Next we have teachers! Young and movtivated new teachers come out of college every year, and most are done teaching within three years! They are so burned out by the system, the lack of a decent wage, the behavior of students, the lack of backbone in the school districts, and the lack of parent support, that they end up going back to school to get an additional degree outside of the education field. The dedicated teachers who hang in their are reaching the retirement age and will soon be gone. Others who are left should have never been teachers to begin with. Not a bright outlook!
Next in the pecking order are students. Many students now come to school because they have to and will do as little as possible while there. They will text on their phones;speak disrepectfully to teachers and staff;start fights;steal other classmates cars, calculators, purses, bookbags, shoes, etc.;bully; threaten violence (and more often then not, follow through on that threat); and basically do anything but study. They don't do homework because "they're too tired", don't pay attention in class, don't sleep enough or eat properly. The kids who actually come to school to get an education are so limited by those around them, that they are forced to dumb down, shut down, and finally become one of the many. It's a tough roe to hoe!
Last, but most certainly not least, we have parents! Now I am a single parent and I worked as my kids went through school. I still found time to volunteer at the school, attend sporting events, get to know the teachers and my kid's friends-basically participate in the education system. Today, many parents want to send their kids to school and want them to come home when it's over and don't want to hear about it PERIOD! If their kid is failing academically or socially, it's the teachers fault, the school's fault, the School Board's fault, anyone but their child's fault, or God forgive, the fault of poor parenting. Some are afraid of "parenting" because if they do try to discipline thier child in any way, their child can pull the "children's services card" or someone else will. (It's a real threat. Parents who want to parent can't because other people keep interferring in what should be normal parenting practices!) Parents who do participate at the schools are so overwhelmed by the need and the lack of help that they burn out by the time their oldest child hits 4th grade.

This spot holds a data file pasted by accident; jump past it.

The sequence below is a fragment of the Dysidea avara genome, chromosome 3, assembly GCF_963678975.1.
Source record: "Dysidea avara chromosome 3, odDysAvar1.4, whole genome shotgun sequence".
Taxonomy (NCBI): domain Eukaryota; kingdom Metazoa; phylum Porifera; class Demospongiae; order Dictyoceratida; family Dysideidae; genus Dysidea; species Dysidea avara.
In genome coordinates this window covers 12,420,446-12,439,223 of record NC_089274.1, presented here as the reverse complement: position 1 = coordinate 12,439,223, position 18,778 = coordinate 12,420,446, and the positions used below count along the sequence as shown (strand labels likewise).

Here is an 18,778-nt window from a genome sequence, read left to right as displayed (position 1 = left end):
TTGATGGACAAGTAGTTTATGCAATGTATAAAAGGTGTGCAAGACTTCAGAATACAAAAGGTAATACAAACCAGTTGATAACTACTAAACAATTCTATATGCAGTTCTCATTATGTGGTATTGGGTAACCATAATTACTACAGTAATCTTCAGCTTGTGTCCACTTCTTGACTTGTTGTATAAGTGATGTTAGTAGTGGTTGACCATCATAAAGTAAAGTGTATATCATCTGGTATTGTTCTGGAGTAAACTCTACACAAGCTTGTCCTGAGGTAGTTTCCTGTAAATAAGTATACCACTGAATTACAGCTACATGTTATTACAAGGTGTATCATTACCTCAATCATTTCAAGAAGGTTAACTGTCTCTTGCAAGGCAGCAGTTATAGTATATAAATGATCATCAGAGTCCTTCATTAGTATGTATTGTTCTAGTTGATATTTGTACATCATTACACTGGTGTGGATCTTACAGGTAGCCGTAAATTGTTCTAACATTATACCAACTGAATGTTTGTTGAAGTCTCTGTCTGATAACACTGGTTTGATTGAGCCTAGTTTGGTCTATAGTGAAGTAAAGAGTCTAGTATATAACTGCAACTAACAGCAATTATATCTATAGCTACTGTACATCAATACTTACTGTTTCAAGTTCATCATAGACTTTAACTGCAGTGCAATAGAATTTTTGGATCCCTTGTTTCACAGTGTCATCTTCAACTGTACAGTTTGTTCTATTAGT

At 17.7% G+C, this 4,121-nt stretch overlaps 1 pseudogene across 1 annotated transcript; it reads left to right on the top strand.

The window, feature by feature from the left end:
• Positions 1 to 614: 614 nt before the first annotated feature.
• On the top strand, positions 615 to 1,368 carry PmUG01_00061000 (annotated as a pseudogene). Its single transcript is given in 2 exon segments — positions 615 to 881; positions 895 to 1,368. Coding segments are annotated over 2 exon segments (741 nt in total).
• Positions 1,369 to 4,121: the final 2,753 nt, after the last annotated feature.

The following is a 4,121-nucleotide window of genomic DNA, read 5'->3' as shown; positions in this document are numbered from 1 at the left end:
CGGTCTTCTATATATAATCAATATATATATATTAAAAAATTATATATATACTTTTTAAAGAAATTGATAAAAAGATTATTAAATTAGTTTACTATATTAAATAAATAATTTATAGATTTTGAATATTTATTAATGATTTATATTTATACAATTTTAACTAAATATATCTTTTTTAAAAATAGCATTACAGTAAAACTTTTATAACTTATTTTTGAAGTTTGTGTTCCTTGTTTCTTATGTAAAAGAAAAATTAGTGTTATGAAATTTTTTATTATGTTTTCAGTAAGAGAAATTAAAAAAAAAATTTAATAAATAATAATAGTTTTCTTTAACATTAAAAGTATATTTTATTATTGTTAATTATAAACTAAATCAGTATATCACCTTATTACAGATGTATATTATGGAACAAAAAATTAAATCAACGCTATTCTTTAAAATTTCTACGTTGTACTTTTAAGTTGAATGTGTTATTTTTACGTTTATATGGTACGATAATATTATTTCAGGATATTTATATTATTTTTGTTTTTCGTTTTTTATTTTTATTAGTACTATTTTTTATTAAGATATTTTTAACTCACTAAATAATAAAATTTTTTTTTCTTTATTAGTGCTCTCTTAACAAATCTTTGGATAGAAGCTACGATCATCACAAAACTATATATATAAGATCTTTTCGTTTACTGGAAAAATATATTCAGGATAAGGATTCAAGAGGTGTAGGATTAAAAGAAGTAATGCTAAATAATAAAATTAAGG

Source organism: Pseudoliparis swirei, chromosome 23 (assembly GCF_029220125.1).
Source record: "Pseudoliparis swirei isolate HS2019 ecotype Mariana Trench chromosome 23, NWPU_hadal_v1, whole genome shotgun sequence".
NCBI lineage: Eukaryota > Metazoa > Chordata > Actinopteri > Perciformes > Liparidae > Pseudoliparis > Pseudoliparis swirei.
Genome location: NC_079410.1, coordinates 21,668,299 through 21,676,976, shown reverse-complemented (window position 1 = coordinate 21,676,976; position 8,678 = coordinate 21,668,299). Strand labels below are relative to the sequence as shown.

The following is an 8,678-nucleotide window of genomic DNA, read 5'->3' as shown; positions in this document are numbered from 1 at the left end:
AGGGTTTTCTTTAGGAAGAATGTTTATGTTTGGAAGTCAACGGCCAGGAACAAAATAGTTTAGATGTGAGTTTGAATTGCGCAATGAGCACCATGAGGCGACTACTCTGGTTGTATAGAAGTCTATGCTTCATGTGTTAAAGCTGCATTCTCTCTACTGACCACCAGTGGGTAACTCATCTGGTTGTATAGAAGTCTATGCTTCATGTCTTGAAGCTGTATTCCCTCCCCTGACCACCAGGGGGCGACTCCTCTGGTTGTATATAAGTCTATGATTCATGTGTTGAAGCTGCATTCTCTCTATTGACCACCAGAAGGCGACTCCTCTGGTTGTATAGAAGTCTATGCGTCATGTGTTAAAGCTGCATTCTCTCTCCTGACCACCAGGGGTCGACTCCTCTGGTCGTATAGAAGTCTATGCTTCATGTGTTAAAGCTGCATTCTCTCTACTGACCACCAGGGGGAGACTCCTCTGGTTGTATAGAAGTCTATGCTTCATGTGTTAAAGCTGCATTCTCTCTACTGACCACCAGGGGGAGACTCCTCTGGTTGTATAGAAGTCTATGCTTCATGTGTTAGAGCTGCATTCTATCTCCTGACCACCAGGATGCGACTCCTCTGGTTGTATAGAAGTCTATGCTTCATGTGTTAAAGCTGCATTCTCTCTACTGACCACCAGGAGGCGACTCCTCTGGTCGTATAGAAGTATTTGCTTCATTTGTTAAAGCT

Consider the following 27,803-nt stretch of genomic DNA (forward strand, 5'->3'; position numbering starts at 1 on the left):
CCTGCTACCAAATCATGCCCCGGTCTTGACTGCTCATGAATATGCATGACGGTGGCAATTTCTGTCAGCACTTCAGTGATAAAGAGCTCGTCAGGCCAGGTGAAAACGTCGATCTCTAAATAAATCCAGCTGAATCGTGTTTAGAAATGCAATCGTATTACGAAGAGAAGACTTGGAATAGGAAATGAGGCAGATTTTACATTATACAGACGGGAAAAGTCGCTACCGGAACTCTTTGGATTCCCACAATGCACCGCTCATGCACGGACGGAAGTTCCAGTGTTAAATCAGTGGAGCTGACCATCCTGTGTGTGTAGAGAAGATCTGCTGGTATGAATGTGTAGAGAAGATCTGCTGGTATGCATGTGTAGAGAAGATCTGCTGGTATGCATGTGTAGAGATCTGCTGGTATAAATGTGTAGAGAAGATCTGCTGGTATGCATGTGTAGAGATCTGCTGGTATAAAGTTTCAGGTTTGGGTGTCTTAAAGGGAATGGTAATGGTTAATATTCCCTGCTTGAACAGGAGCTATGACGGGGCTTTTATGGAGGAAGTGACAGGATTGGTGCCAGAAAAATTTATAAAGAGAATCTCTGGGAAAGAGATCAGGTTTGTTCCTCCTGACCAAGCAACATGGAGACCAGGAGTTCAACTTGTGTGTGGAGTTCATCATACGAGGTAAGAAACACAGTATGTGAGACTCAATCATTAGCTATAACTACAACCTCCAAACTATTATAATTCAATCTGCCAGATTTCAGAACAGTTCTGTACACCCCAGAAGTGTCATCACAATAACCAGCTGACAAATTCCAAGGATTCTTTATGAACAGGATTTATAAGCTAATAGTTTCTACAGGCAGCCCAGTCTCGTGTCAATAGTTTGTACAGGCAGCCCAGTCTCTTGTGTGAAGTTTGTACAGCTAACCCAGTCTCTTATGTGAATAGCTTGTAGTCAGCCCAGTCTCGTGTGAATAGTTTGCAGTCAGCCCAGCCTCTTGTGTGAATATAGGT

The first step to fixing the educational system has to start with the home. Be a parent, don't be your child's friend. They have friends, they need a PARENT! Two, be a responsible parent and hold you child responsible. If he/she is failing, take away the TV and the game system and the car and the cell phone and everything else they hold dear. All you are required to provide is food, shelter, education, and love. The others are EARNED! Make your child do homework and study. Make them go to bed at a decent hour. Make them eat breakfast before they go to school, even if it's just cold pizza. Brains need fuel just like cars! Get involved and know what is going on in your school and your school district. Ask questions and get answers. Join your school's PTA, Site Council, Booster Club, etc. Know where your kids are and who they are with. Know their friend's parents.
These are just jumping off places, but they will make a difference. Hold everyone to a higher standard-your child, yourself, your child's teacher, your child's school and school district, your state educational system, your state legislators, the Congress and the President. Our educational system is becoming unaffordable at the same time it is being laughed at all around the world. We are supposed to be the only "Super Power" left. I guess that depends on how you look at it. If we have to go to Japan, Russia, and China to get our scientists, researchers, and mathematicians, and our own children come out of school unprepared to enter the workplace, what is so super and powerful about that? I quote the philiopher Earl Pitts, "Wake Up America!"